A fee-shifting provision, in a corporate charter or bylaws, requires the plaintiff-shareholder to reimburse the litigation expenses of the defendant-corporation when the plaintiff is not successful in litigation. After the Delaware Supreme Court ruled that such a provision is enforceable in 2014, a number of corporations adopted fee-shifting bylaws, utilizing the directors’ right to unilaterally amend bylaws without express shareholder approval. In 2015, the Delaware legislature reversed course by prohibiting fee-shifting provisions in both charters and bylaws. This back-and-forth history has left an important question unanswered: should fee-shifting be allowed in shareholder litigation and, if so, in what form?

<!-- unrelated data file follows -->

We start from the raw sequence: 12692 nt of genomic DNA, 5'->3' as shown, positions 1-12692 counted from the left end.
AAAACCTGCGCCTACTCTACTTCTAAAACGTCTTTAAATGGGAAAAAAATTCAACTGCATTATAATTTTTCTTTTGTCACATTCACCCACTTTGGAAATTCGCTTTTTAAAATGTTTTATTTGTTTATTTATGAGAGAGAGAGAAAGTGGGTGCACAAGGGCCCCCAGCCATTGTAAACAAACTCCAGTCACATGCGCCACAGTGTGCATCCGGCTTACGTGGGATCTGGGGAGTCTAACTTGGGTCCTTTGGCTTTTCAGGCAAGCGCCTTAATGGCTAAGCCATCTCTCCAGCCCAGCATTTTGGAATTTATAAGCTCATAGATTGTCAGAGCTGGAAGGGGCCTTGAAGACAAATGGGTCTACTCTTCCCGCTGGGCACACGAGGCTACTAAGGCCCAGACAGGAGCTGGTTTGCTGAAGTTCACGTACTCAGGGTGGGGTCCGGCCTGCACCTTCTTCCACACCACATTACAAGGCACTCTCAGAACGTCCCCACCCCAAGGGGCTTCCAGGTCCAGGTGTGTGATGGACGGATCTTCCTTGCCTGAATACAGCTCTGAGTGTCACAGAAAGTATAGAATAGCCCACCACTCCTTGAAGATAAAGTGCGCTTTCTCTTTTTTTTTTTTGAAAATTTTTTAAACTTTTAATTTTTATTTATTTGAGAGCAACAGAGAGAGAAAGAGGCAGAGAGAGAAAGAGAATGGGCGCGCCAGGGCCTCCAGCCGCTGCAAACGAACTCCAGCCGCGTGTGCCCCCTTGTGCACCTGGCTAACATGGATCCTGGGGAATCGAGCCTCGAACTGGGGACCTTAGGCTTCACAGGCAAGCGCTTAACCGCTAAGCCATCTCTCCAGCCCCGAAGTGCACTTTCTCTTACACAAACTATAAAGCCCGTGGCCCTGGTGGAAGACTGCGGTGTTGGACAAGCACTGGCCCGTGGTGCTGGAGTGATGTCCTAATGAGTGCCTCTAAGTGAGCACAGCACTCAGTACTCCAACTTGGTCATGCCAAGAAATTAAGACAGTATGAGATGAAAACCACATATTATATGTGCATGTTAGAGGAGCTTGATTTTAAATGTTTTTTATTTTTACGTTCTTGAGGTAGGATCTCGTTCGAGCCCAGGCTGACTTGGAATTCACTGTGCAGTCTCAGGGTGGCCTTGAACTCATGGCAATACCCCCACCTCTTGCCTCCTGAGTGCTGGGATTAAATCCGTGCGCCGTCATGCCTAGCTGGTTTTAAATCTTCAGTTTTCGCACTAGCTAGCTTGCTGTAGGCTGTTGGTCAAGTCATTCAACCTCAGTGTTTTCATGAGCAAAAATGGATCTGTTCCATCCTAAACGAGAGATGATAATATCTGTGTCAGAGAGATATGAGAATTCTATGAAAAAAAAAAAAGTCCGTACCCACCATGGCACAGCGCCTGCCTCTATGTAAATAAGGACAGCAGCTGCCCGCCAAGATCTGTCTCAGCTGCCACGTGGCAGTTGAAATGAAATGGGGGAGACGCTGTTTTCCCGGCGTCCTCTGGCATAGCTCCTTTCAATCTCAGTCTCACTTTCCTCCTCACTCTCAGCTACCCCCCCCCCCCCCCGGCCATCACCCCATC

This Article first makes a theoretical claim that the optimal fee-shifting arrangement lies somewhere between the pro-defendant version adopted by the corporations and the no-fee-shifting version mandated by the Delaware legislature. A more balanced fee-shifting provision will do better in encouraging meritorious lawsuits while discouraging nonmeritorious ones, especially with respect to direct shareholder lawsuits. For derivative lawsuits, a balanced fee-shifting rule will impose a higher threshold on the merits than the traditional, no-fee-shifting rule. The Article also undertakes an empirical investigation of fee-shifting provisions that are used in commercial agreements, notably stock purchase agreements and bond indentures, that employ more balanced fee-shifting arrangements but with variation. Building upon both the theoretical and empirical analyses, the Article finally argues that, instead of a categorical ban, the law should allow fee-shifting provisions in charters and bylaws but subject them to more robust judicial oversight. This will better allow the corporations and shareholders to realize the screening benefits of fee-shifting while protecting shareholders’ right to bring suit.